5 Books By Women Dissecting The Evolution Of Beauty And Fashion
As our societal conceptions of beauty change, so too must industries that revolve around consumers' desire to present themselves in the best light. Ideas like body positivity and sustainable clothing production are changing the way we view these worlds, and one can only wonder how our attitudes will change in the future. These authors take a critical look at beauty and fashion, considering how much we value our relationship to the things that make us feel beautiful. This video was made with Ezvid Wikimaker.
5 Books Revealing Changing Attitudes In The Worlds Of Fashion And Beauty
Safia Minney Discusses Slave to Fashion
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Marci Zaroff at Women Empower Expo
Concepts of beauty, like the cultures they stem from, are never static. As attitudes and practices shift over time, there are attendant changes in what is considered stylish, progressive, and permissible. The female-authored books included here, presented in no particular order, interrogate this ongoing evolution, exploring everything from current trends in sustainable fashion to the future possibilities of human genetic manipulation.
Showing up at #1 is "Slave to Fashion" by Safia Minney. Comprised of interviews with the men, women, and children who are forced to make our clothes, this book explores and exposes modern slavery in the fashion industry. It also details the best practices of brands and designers, showing how exploitation-free clothing is not only achievable, but can be used to empower workers.
A pioneer in ethical business and sustainable clothing, Minney has written other books that focus on illuminating and improving her industry. In "Slow Fashion," she examines the eco-concept store movement, profiling the people and businesses fostering a new, more ethical economy. There's also "Naked Fashion," which provides further insights from eco-conscious designers and creatives. Beyond her writing, Minney runs the Fair Trade company People Tree, and does speaking and consulting.
Beyond her writing, Minney runs the Fair Trade company People Tree, and does speaking and consulting.
For #2 we get "True Beauty," by renowned plus-size model and body image spokeswoman Emme. When it was first published in the late 1990s, photographers often refused to shoot full-figured models, who were paid a fraction of what thinner women received. In the book, Emme talks about her struggles, shares her success story, and offers encouragement and tips for women striving to improve their self-esteems.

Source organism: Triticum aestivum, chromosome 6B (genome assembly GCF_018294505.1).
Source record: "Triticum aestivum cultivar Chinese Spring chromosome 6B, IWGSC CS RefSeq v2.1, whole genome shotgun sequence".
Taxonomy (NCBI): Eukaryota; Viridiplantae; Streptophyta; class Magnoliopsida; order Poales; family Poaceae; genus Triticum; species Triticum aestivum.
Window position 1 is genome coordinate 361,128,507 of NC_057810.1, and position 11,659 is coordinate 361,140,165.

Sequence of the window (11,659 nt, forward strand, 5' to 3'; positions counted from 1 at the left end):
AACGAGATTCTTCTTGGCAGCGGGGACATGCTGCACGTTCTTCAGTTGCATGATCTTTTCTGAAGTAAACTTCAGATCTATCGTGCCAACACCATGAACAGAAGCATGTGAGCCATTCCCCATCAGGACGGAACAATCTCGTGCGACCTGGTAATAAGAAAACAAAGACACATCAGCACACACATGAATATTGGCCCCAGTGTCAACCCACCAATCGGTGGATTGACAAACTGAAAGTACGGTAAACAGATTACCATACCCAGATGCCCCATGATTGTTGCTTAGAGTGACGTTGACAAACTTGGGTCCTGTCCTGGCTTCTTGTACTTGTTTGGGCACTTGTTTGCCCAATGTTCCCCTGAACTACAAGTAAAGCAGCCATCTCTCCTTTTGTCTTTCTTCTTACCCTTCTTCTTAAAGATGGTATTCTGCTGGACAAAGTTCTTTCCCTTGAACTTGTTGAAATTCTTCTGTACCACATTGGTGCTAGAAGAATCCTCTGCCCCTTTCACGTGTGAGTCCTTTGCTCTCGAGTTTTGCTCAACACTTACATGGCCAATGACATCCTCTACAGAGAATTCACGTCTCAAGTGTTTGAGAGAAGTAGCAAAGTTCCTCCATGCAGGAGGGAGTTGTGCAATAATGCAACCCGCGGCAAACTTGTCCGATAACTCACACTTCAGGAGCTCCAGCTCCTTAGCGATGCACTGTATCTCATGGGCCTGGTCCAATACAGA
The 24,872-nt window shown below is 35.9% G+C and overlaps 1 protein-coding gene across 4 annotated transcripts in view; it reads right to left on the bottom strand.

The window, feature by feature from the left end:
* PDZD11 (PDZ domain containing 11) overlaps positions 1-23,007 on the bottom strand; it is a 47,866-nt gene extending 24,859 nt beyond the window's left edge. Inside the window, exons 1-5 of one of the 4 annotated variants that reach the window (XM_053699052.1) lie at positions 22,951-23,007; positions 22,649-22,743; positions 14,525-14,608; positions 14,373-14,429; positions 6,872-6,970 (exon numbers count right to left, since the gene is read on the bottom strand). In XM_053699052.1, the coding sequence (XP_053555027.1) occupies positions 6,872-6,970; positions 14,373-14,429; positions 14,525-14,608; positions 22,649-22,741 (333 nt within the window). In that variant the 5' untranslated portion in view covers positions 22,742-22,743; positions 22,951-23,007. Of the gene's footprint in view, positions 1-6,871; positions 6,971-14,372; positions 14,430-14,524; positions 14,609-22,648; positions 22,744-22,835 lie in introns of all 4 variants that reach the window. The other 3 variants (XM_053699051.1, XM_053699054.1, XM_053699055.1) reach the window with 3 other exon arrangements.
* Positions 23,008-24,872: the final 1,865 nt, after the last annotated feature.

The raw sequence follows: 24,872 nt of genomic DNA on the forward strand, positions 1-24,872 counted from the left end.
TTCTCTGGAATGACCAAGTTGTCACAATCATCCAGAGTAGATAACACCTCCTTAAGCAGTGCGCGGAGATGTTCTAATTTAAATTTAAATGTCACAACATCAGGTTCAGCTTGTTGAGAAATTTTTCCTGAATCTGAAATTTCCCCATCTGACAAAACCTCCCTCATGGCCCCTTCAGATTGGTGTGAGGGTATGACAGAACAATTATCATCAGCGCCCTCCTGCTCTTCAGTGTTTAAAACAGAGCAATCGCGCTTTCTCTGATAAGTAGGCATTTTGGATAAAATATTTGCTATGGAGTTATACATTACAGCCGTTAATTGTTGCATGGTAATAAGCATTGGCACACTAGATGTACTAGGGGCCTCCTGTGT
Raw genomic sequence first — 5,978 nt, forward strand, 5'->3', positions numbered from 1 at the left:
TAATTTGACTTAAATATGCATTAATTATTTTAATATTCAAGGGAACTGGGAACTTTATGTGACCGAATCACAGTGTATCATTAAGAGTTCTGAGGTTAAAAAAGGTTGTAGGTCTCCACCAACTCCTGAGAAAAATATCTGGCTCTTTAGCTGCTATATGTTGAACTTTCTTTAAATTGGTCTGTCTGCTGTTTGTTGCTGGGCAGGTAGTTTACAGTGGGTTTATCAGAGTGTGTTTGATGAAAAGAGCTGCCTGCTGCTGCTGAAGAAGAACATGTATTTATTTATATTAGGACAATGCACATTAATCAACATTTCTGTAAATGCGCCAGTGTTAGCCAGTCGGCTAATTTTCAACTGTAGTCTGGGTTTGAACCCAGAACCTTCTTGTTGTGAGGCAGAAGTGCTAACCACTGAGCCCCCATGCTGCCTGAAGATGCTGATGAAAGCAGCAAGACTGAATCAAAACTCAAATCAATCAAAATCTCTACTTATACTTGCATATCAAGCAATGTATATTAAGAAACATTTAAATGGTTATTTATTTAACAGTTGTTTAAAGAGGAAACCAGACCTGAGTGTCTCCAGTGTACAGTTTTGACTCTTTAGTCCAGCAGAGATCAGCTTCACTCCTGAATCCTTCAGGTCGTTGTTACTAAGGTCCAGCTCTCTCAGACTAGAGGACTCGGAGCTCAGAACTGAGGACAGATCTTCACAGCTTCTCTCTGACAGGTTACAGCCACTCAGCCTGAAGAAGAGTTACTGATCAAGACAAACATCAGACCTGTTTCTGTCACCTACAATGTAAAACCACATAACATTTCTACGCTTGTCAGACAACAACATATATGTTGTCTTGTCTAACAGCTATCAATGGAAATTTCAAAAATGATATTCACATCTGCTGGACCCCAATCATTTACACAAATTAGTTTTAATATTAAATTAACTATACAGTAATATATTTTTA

Emme followed her debut with "Life's Little Emergencies," a practical and humorous guide to getting through everyday dilemmas. Among her myriad other achievements, Emme is the founder of Fashion Without Limits, an initiative teaching future designers how to cater to women of all sizes.
Next up at #3 is "Eco-renaissance" by Marci Zaroff. A lifestyle guide, Zaroff's book provides tips and tricks for living and shopping in harmony with nature. Drawing on the wisdom of leaders of the green movement, it sheds light on the rise of progressive ethics in commerce, and helps readers embrace sustainable living as both a celebration of style and a necessary strategy for maintaining everyday comforts with limited resources.
Drawing on the wisdom of leaders of the green movement, it sheds light on the rise of progressive ethics in commerce, and helps readers embrace sustainable living as both a celebration of style and a necessary strategy for maintaining everyday comforts with limited resources.
After years in the food and beauty industry, Zaroff launched the lifestyle brand Under the Canopy, and coined the term "ecofashion." She helped pioneer the market for organic and sustainable apparel and home textiles, founding additional eco-friendly companies MetaWear and Farm to Home, and spearheading sustainable fashion initiatives at top retailers. Today, Zaroff speaks and consults internationally, and is featured extensively in TV and print media.
For #4 we come to "Style, Naturally" by Summer Rayne Oakes, who has been recognized as the first "eco-model." Featuring over 350 color images, plus interviews, profiles, and perspectives from global designers, beauty trendsetters, and eco-conscious brands, the book assists readers with making informed shopping decisions.
Oakes bridges her interest in ecology with industries that affect everyday life. She is the co-founder of Source4Style, a venture-backed marketplace that connects designers to sustainable material suppliers around the world. More recently, she has focused on sustainable food, agricultural, and horticultural systems, helping with the launch of companies including Good Eggs and Foodstand. Among many other projects, Oakes has designed environmentally-preferable lines and served as a correspondent on Discovery Networks.
Among many other projects, Oakes has designed environmentally-preferable lines and served as a correspondent on Discovery Networks.
Finally, landing at #5 is "Stronger, Faster, and More Beautiful," a science-fiction title by Arwen Elys Dayton. Its six interconnected stories explore human gene editing and body modification, with each one set slightly further ahead in time. Throughout, Dayton raises thought-provoking questions about ethics in organ transplants, the implications of "designer babies," and the class consequences of eugenics, pondering how far we'll go to remake ourselves into the perfect specimen.
Dayton began her career as a teenage staff writer at a foundation that produced Peabody Award-winning educational shows for PBS. Soon afterward, she began writing screenplays and novels, eventually authoring the Amazon bestseller "Resurrection" and the popular "Seeker" series. Dayton spends months doing research for her stories, traveling around the world to places such as the Great Pyramid of Giza, Hong Kong, and Scotland.